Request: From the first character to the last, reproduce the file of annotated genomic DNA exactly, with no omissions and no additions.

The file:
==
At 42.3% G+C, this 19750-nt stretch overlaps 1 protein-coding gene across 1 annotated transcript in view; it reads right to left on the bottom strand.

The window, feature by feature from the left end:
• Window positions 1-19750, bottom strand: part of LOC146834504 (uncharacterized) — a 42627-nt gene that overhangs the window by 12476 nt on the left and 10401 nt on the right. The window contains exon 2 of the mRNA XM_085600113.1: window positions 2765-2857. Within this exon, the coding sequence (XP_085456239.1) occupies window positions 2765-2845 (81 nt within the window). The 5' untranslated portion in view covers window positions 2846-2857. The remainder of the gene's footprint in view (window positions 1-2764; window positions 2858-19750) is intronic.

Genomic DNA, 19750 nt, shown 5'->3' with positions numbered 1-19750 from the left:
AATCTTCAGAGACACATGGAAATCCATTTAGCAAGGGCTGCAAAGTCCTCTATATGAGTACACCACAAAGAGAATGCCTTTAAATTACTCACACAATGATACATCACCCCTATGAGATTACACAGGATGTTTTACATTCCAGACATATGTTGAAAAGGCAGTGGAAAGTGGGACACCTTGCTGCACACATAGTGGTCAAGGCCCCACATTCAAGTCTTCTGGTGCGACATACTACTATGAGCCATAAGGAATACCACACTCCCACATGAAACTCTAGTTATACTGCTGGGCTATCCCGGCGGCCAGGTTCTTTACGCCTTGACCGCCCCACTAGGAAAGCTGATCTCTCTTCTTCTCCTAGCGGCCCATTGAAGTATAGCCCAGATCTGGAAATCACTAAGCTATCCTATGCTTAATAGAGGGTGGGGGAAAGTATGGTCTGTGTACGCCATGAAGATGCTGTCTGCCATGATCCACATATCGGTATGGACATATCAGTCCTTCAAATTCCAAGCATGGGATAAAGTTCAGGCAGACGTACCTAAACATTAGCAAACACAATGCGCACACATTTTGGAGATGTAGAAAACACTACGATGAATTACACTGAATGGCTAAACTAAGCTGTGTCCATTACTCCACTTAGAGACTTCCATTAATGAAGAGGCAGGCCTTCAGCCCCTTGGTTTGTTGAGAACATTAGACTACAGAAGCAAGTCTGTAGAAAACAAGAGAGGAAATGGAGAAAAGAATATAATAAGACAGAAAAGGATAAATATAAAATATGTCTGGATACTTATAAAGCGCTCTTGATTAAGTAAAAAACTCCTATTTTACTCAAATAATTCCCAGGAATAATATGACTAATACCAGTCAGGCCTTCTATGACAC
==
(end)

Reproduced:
At 42.3% G+C, this 19750-nt stretch overlaps 1 protein-coding gene across 1 annotated transcript in view; it reads right to left on the bottom strand.

The window, feature by feature from the left end:
• Window positions 1-19750, bottom strand: part of LOC146834504 (uncharacterized) — a 42627-nt gene that overhangs the window by 12476 nt on the left and 10401 nt on the right. The window contains exon 2 of the mRNA XM_085600113.1: window positions 2765-2857. Within this exon, the coding sequence (XP_085456239.1) occupies window positions 2765-2845 (81 nt within the window). The 5' untranslated portion in view covers window positions 2846-2857. The remainder of the gene's footprint in view (window positions 1-2764; window positions 2858-19750) is intronic.

Genomic DNA, 19750 nt, shown 5'->3' with positions numbered 1-19750 from the left:
AATCTTCAGAGACACATGGAAATCCATTTAGCAAGGGCTGCAAAGTCCTCTATATGAGTACACCACAAAGAGAATGCCTTTAAATTACTCACACAATGATACATCACCCCTATGAGATTACACAGGATGTTTTACATTCCAGACATATGTTGAAAAGGCAGTGGAAAGTGGGACACCTTGCTGCACACATAGTGGTCAAGGCCCCACATTCAAGTCTTCTGGTGCGACATACTACTATGAGCCATAAGGAATACCACACTCCCACATGAAACTCTAGTTATACTGCTGGGCTATCCCGGCGGCCAGGTTCTTTACGCCTTGACCGCCCCACTAGGAAAGCTGATCTCTCTTCTTCTCCTAGCGGCCCATTGAAGTATAGCCCAGATCTGGAAATCACTAAGCTATCCTATGCTTAATAGAGGGTGGGGGAAAGTATGGTCTGTGTACGCCATGAAGATGCTGTCTGCCATGATCCACATATCGGTATGGACATATCAGTCCTTCAAATTCCAAGCATGGGATAAAGTTCAGGCAGACGTACCTAAACATTAGCAAACACAATGCGCACACATTTTGGAGATGTAGAAAACACTACGATGAATTACACTGAATGGCTAAACTAAGCTGTGTCCATTACTCCACTTAGAGACTTCCATTAATGAAGAGGCAGGCCTTCAGCCCCTTGGTTTGTTGAGAACATTAGACTACAGAAGCAAGTCTGTAGAAAACAAGAGAGGAAATGGAGAAAAGAATATAATAAGACAGAAAAGGATAAATATAAAATATGTCTGGATACTTATAAAGCGCTCTTGATTAAGTAAAAAACTCCTATTTTACTCAAATAATTCCCAGGAATAATATGACTAATACCAGTCAGGCCTTCTATGACAC